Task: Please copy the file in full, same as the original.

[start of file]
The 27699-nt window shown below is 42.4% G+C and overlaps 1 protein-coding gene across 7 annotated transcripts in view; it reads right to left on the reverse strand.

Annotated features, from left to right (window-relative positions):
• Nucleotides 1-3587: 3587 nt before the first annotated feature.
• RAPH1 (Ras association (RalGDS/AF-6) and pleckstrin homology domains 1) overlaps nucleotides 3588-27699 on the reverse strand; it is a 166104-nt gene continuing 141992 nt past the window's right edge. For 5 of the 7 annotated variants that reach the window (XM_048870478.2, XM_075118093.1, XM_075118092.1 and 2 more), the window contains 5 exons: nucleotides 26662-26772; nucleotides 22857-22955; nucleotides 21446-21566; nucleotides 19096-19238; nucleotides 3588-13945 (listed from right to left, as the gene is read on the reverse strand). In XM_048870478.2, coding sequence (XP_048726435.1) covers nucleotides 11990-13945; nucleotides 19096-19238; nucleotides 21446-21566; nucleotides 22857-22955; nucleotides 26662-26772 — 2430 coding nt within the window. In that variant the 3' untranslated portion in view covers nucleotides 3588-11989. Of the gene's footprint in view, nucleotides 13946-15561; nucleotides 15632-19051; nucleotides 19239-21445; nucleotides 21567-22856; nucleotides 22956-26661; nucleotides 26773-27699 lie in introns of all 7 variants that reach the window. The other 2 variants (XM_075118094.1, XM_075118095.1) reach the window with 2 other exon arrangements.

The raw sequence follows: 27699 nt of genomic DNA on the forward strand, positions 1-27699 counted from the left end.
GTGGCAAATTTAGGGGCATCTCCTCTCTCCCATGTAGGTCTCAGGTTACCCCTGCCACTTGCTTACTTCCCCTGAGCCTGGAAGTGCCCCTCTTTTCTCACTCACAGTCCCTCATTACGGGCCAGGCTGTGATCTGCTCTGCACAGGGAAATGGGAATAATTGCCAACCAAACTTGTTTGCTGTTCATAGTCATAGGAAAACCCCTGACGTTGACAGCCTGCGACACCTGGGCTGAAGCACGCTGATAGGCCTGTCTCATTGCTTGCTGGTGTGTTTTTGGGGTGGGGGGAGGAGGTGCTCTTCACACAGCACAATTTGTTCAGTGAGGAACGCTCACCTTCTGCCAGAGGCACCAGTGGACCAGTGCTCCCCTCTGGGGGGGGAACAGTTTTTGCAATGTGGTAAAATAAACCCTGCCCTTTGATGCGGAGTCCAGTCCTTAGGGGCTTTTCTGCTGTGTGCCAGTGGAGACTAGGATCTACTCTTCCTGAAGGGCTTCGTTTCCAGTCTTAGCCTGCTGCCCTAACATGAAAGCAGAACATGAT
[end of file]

The 27699-nt window shown below is 42.4% G+C and overlaps 1 protein-coding gene across 7 annotated transcripts in view; it reads right to left on the reverse strand.

Annotated features, from left to right (window-relative positions):
• Nucleotides 1-3587: 3587 nt before the first annotated feature.
• RAPH1 (Ras association (RalGDS/AF-6) and pleckstrin homology domains 1) overlaps nucleotides 3588-27699 on the reverse strand; it is a 166104-nt gene continuing 141992 nt past the window's right edge. For 5 of the 7 annotated variants that reach the window (XM_048870478.2, XM_075118093.1, XM_075118092.1 and 2 more), the window contains 5 exons: nucleotides 26662-26772; nucleotides 22857-22955; nucleotides 21446-21566; nucleotides 19096-19238; nucleotides 3588-13945 (listed from right to left, as the gene is read on the reverse strand). In XM_048870478.2, coding sequence (XP_048726435.1) covers nucleotides 11990-13945; nucleotides 19096-19238; nucleotides 21446-21566; nucleotides 22857-22955; nucleotides 26662-26772 — 2430 coding nt within the window. In that variant the 3' untranslated portion in view covers nucleotides 3588-11989. Of the gene's footprint in view, nucleotides 13946-15561; nucleotides 15632-19051; nucleotides 19239-21445; nucleotides 21567-22856; nucleotides 22956-26661; nucleotides 26773-27699 lie in introns of all 7 variants that reach the window. The other 2 variants (XM_075118094.1, XM_075118095.1) reach the window with 2 other exon arrangements.

The raw sequence follows: 27699 nt of genomic DNA on the forward strand, positions 1-27699 counted from the left end.
GTGGCAAATTTAGGGGCATCTCCTCTCTCCCATGTAGGTCTCAGGTTACCCCTGCCACTTGCTTACTTCCCCTGAGCCTGGAAGTGCCCCTCTTTTCTCACTCACAGTCCCTCATTACGGGCCAGGCTGTGATCTGCTCTGCACAGGGAAATGGGAATAATTGCCAACCAAACTTGTTTGCTGTTCATAGTCATAGGAAAACCCCTGACGTTGACAGCCTGCGACACCTGGGCTGAAGCACGCTGATAGGCCTGTCTCATTGCTTGCTGGTGTGTTTTTGGGGTGGGGGGAGGAGGTGCTCTTCACACAGCACAATTTGTTCAGTGAGGAACGCTCACCTTCTGCCAGAGGCACCAGTGGACCAGTGCTCCCCTCTGGGGGGGGAACAGTTTTTGCAATGTGGTAAAATAAACCCTGCCCTTTGATGCGGAGTCCAGTCCTTAGGGGCTTTTCTGCTGTGTGCCAGTGGAGACTAGGATCTACTCTTCCTGAAGGGCTTCGTTTCCAGTCTTAGCCTGCTGCCCTAACATGAAAGCAGAACATGAT